Literary Analysis, Misc.

    Hero Classification

    What is the hero fighting for?  This question helps readers define the type of hero in a piece of literary fiction.  Hero figures in Western literature are classified as either Greek or Roman.  A Greek hero fights to fulfill his or her nature, whereas a Roman hero fights to fulfill his or her duty.


    Master Plots

    In most pieces of literature, we can identify one of two master plots. These master plots are A Stranger Comes to Town or A Hero Takes a Journey.  Secondary plots and themes proceed from one of these overarching themes.

    As you begin your literary analysis, see if you can identify which of these two master plots is in play.  This cursory assessment helps you infer meaning from the text and helps focus your analysis. For example, if the master plot is A Stranger Comes to Town, the work might be suggesting something about culture assumptions, societal response to change, or unexamined biases. On the other hand, master plots of A Hero Takes a Journey often reflect themes individual desire and destiny, the power of the unconscious, or human frailty.


    The Hemingway Code

    Hemingway's protagonists are usually "Hemingway Code Heroes," figures who try to follow a hyper-masculine moral code and make sense of the world through those beliefs.  Hemingway himself defined the "Code Hero" as "a man who lives correctly, following the ideals of honor, courage and endurance in a world that is sometimes chaotic, often stressful, and always painful."

    This code hero typically embodies the following traits:

    (1)  Measuring himself against the difficulties life throws in his way, realizing that we will all lose ultimately because we are mortals.  They play the game honestly and passionately in spite of that knowledge;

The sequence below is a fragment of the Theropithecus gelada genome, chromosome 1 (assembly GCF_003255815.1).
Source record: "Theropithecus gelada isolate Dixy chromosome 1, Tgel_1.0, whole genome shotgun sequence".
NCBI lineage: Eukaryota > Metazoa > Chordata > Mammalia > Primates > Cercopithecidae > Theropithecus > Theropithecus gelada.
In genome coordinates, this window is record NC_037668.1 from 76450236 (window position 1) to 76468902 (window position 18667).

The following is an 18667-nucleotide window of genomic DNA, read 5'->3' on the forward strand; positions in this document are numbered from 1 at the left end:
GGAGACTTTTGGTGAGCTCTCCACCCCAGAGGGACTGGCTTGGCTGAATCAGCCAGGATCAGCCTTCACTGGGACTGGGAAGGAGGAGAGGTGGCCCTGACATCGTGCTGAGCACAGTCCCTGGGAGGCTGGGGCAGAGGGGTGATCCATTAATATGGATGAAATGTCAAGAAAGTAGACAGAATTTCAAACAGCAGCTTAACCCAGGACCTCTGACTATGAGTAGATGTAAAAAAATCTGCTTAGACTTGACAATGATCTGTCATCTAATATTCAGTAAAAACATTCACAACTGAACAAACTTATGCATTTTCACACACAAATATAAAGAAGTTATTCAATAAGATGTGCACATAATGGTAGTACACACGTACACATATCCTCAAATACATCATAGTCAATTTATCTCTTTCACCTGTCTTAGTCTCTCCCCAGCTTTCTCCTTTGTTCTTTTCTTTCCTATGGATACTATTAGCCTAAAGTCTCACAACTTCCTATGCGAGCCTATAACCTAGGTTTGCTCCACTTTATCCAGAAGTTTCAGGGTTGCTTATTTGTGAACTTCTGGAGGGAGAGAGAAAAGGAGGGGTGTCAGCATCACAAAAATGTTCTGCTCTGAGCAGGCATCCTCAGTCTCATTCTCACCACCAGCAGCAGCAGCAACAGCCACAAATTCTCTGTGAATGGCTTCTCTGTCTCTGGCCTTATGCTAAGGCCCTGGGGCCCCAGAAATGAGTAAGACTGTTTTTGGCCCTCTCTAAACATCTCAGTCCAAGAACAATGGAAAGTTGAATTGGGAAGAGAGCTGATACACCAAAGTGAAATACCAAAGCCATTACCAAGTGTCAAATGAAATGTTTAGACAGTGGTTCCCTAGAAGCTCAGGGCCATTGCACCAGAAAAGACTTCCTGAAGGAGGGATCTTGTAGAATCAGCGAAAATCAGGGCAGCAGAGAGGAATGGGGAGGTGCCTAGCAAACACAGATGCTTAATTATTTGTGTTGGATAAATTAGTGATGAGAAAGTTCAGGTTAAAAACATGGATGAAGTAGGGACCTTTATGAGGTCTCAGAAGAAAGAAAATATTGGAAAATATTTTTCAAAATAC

(2)  Facing death with dignity and enduring physical and emotional pain in silence;

    (3)  Never publicly showing emotions;

    (4)  Maintaining free-will and individualism and never weakly allowing commitment to a single woman or social convention to prevent adventure, travel, and acts of bravery;

    (5)  Being completely honest and keeping one's word or promise;

    (6)  Being courageous and brave;

    (7)  Daring to travel and have "beautiful adventures," as Hemingway would phrase it;

    (8)  Admitting the truth of Nada (Spanish for nothing), i.e. that no external source outside of oneself can provide meaning or purpose. This existential awareness also involves facing death without hope of an afterlife, which the Hemingway Code Hero considers more brave than "cowering" behind false religious hopes.

    The Hemingway Code Hero typically has some sort of physical or psychological wound symbolizing his tragic flaw or the weaknesses of his character, which must be overcome before he can prove his manhood (or re-prove it, since the struggle to be honest and brave is a continual one).   Also, many Hemingway Code Heroes suffer from a fear of the dark, which represents the transience or meaninglessness of life the face of eventual and permanent death.